Fri, Nov 21, 2003 - Page 6 News List

Iran breached its non-proliferation obligations: IAEA

AP , VIENNA

The International Atomic Energy Agency (IAEA) has identified Russia, China and Pakistan as probable suppliers of some of the technology Iran used to enrich uranium in its suspect nuclear programs, diplomats said yesterday.

The diplomats spoke on condition of anonymity as a key IAEA board meeting on how to react to Iran's nuclear activities adjourned until today. While Iran has acknowledged nearly two decades of concealment, it has recently begun cooperating with the agency in response to international pressure.

The session's adjournment just hours after it started let delegates consult on the wording of a resolution that would satisfy both US calls for strong condemnation of Iran's past cover-ups and European desires to keep Iran cooperating by focusing on its recent openness.

On Wednesday, Washington rejected a proposed European draft resolution that would urge Iran to continue cooperation with the agency but refrain from harshly condemning it for concealing parts of its nuclear program, saying it was prepared to opt for no resolution rather than a toothless one.

That "weak resolution is already history," said one diplomat, suggesting that a compromise resolution satisfying both sides was in the works.

As part of Iran's cooperation, it has suspended uranium enrichment -- an activity that the US had linked to what it says was Iran's nuclear weapons agenda. Iran insists it enriched uranium only to produce electricity.

While acknowledging that some of its equipment had traces of weapons-grade highly enriched uranium, it insists those traces were inadvertently imported on material it purchased abroad. Iran has said it cannot identify the countries of origin because it bought the centrifuges and laser enrichment equipment through third parties.

The Vienna-based IAEA needs to establish where the equipment came from, however, to be able to compare isotope traces in its efforts to verify whether Iran is telling the truth -- or whether it deliberately enriched uranium to nuclear weapons levels.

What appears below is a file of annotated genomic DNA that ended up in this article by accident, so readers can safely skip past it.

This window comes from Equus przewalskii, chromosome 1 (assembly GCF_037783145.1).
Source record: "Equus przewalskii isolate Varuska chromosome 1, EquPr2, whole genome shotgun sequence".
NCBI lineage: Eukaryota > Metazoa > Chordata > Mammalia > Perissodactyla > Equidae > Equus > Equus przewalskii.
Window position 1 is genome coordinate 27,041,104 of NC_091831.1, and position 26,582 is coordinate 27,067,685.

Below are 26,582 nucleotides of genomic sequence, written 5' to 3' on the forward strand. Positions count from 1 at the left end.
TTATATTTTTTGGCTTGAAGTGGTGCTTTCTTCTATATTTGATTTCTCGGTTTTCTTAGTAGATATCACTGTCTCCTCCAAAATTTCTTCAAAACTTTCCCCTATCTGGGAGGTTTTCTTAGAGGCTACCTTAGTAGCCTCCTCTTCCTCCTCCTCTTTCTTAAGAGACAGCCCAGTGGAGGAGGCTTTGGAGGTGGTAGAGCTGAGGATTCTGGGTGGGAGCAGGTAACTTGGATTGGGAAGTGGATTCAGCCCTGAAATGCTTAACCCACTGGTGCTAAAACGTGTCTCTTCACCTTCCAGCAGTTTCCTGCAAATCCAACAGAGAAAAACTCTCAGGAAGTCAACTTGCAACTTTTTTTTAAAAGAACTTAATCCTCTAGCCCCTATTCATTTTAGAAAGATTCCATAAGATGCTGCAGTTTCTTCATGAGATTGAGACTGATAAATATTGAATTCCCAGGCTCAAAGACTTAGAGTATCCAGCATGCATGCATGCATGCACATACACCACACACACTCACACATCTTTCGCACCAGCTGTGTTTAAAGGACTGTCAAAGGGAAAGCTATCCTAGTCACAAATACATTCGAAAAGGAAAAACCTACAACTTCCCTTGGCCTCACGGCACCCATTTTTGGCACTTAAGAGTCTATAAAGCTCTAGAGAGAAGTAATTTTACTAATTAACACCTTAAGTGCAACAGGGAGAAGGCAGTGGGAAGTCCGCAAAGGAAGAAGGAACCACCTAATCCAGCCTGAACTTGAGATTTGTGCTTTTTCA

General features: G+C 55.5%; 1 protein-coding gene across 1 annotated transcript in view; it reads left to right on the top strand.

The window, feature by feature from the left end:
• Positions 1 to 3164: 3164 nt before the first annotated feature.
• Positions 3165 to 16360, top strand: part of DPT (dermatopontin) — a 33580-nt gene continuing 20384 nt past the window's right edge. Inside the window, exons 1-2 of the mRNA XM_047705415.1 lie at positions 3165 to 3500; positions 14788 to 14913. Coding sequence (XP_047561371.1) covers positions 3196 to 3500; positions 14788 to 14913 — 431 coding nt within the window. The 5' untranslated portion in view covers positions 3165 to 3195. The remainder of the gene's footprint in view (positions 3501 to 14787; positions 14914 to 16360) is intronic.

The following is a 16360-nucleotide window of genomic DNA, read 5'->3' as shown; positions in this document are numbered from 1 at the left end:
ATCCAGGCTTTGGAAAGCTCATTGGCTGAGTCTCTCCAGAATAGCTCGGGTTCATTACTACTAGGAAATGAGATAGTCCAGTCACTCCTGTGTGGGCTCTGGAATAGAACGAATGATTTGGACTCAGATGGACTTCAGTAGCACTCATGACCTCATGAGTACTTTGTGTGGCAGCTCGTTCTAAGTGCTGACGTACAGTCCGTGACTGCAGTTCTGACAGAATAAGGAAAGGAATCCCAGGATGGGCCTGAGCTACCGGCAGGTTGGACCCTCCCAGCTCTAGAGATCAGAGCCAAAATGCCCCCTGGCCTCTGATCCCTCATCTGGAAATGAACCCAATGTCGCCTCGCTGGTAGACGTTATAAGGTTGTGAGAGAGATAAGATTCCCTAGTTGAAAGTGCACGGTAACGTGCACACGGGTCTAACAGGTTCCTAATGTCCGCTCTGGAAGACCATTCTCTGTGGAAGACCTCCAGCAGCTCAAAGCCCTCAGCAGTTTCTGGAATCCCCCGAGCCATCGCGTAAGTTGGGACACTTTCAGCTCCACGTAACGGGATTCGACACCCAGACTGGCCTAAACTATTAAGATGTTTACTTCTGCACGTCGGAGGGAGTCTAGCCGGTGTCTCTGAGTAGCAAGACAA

In recent interviews, IAEA Director-General Mohamed ElBaradei has said that five countries and companies in Asia and Europe are the source of the enrichment equipment.

The revelations came amid intense IAEA discussions on a "quite strong" resolution on Iran's past covert nuclear activities that also acknowledges its recent cooperation, ElBaradei said.

Opening yesterday's meeting of the agency's 35-nation board of governors, ElBaradei characterized Iran's recent cooperation as "very encouraging" and said inspectors were getting full access, under new agreements with Tehran.

But ElBaradei said he expected the agency's board to address "the bad news and the good news" in a resolution being drafted to hold Tehran accountable for its past nuclear activities.

"The bad news is that there have been failures and breaches. The good news is that there has been a new chapter in cooperation," he said. "There is an intensive discussion right now on the draft resolution. The latest version being discussed is quite strong."

The agency doesn't know if Iran has tried to build nuclear weapons. That, ElBaradei told the board, "will take some time and much verification effort."

But he welcomed Tehran's recent cooperation with the agency.

"The situation has changed significantly since the middle of last month, when a new chapter of implementation of safeguards in Iran seems to have begun, a chapter that is characterized by active cooperation and openness on the part of Iran," he said in his speech to the closed-door meeting. A copy was made available to reporters.

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